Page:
The night of Oct. 26, the town of Frostburg threw its annual Halloween warm-up parade. School bands, cheerleaders and volunteer firefighters snaked down Main Street. Local politicians rode in pickup trucks, tossing candy into the crowd, talking sweet talk to one another.
"See you at the polls November 7th!" shouted Mike Wade, a write-in candidate for the Allegany Board of County Commissioners.
Frostburg State University students turned part of a municipal building into a haunted house for kids. Kelly Cochran, who helped organize the business association's pumpkin giveaway, stood nearby and talked about what has adults spooked this Halloween: Iraq.
"It's a tough, tough situation," she said. "I'm not really sorry we went to war. I'm not sure how I feel about us continuing."
Iraq weighs heavily on many minds here. But hearts beat strong with allegiance to God and country -- and the Republican Party. Anxiety about the war isn't likely to cause an avalanche of protest votes, many here say.
Cochran, a 49-year-old Republican with crossover tendencies, owns a pizza parlor. She's leaning toward voting for incumbent Gov. Robert L. Ehrlich Jr. because he's generally perceived as a friend of small business.
She's also tilting in the direction of Republican Michael S. Steele, currently Ehrlich's lieutenant governor, in the U.S. Senate race against Democrat Benjamin L. Cardin, a more vocal critic of the war.
The one local candidate who has made the war a central campaign issue is only on the fringe of Cochran's radar screen. Andrew Duck served 20 years in the Army, retiring in frustration after completing a stint as an intelligence officer in Iraq.
He now works for military contractor Northrop Grumman Corp. and is running as a Democrat for Congress in the sprawling 6th District, which encompasses chunks of Allegany and seven other counties.
Duck wants European allies to be more involved in Iraq, the Guantanamo Bay detention facility to be closed, and America to be energy independent within 10 years.
His opponent is seven-term U.S. Rep. Roscoe G. Bartlett, 80, a 6th District institution. Bartlett, a pro-gun, anti-abortion conservative, is more temperate than Duck in criticizing the Bush administration's Iraq policy.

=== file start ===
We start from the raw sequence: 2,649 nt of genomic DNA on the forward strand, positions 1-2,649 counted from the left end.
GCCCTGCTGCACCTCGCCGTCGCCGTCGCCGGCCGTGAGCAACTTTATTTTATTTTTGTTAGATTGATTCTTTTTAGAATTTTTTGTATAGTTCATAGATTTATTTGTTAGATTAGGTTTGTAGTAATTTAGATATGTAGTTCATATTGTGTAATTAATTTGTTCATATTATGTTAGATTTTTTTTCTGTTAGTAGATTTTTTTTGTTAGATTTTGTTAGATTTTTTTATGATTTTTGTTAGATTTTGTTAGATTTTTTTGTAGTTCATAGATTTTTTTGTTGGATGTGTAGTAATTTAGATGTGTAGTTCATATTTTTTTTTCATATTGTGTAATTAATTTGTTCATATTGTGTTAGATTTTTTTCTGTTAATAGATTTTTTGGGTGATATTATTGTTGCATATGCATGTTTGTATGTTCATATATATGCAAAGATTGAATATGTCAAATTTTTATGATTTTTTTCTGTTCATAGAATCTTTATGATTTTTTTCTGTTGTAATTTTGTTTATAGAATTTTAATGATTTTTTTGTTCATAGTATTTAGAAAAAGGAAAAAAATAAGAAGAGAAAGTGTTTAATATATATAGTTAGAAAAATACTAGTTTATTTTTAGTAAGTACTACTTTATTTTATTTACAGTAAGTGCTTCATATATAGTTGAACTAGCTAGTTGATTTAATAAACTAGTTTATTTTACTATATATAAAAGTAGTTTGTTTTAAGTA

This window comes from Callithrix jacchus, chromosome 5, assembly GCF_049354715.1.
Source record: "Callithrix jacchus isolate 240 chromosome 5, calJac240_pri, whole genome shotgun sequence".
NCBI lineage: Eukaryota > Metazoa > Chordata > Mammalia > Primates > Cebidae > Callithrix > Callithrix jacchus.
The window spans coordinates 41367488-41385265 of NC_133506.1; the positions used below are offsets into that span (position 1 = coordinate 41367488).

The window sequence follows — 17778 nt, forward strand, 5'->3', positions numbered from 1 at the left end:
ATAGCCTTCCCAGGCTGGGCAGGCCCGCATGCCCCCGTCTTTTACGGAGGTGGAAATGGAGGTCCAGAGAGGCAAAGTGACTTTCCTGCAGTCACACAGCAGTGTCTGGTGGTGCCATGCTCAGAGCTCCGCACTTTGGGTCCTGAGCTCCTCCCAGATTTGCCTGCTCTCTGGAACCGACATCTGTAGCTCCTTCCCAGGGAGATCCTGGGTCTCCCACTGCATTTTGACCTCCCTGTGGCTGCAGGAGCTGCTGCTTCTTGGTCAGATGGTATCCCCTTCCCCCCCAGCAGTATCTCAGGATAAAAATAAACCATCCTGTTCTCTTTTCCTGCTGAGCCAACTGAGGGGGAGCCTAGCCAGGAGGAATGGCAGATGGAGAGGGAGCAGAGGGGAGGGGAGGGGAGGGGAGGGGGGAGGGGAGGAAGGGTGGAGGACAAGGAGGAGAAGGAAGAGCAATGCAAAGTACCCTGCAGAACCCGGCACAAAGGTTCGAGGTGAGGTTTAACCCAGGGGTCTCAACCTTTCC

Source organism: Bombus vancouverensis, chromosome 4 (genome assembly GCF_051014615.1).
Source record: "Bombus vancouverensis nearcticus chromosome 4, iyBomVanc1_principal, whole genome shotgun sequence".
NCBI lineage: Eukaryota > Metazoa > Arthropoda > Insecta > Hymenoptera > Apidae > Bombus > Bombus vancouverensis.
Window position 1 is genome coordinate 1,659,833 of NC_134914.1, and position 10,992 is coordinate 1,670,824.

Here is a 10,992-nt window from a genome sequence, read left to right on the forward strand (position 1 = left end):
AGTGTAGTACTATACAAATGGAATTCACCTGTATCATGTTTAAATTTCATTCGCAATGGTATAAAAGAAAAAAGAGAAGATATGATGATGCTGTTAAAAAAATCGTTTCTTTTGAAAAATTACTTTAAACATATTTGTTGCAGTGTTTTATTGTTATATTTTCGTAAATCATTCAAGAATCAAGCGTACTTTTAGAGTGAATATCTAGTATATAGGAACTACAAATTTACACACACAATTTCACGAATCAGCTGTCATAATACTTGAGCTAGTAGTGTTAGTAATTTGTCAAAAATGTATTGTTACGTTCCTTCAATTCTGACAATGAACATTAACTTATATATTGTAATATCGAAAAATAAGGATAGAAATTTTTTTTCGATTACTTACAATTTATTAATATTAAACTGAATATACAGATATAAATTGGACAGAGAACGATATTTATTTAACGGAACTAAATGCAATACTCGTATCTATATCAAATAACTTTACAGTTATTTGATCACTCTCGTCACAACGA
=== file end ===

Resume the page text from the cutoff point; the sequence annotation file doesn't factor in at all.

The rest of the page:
Despite her concerns, Cochran probably won't vote for Duck. It boils down to retail politics. Bartlett is a master of constituent relations.
"He's very visible," says Cochran. "I like that."
A CBS/New York Times poll shows 70 percent of the public is unhappy with the way the war is going. Despite that bubbling discontent, Allegany County is expected to stay the course on Election Day and, as usual, vote heavily Republican.
David Norman is a conservative talk-radio host on WCBC in Cumberland. He believes the Iraq war hasn't risen above background music in most folks' heads. "I would say they talk about it, but it's not a voting issue," he says.
"Typical to many Appalachian communities, you do have some degree of insularity and provincialism," observes John Bambacus, a former state senator who's a political science professor at Frostburg State. "There's a reluctance to speak out in many ways because you may hurt somebody's feelings. It's part of the political culture of the area."
A seminal event of the Iraq war had its roots here and provides a civics lesson about the risks of speaking out. The 372nd Military Police Company -- drawn from a National Guard unit based in Cresaptown -- was assigned to Abu Ghraib prison. Some of its members beat and humiliated Muslim inmates. Seven soldiers were court-martialed. Six are doing jail time.
Joe Darby belonged to the 372nd and leaked those infamous photographs documenting the abuse. He's now a civilian residing in an undisclosed location. The Army did a "security assessment" of his future prospects in greater Allegany County. Conclusion: not good.
"They said I shouldn't go home -- ever," Darby told an Army Times reporter in September.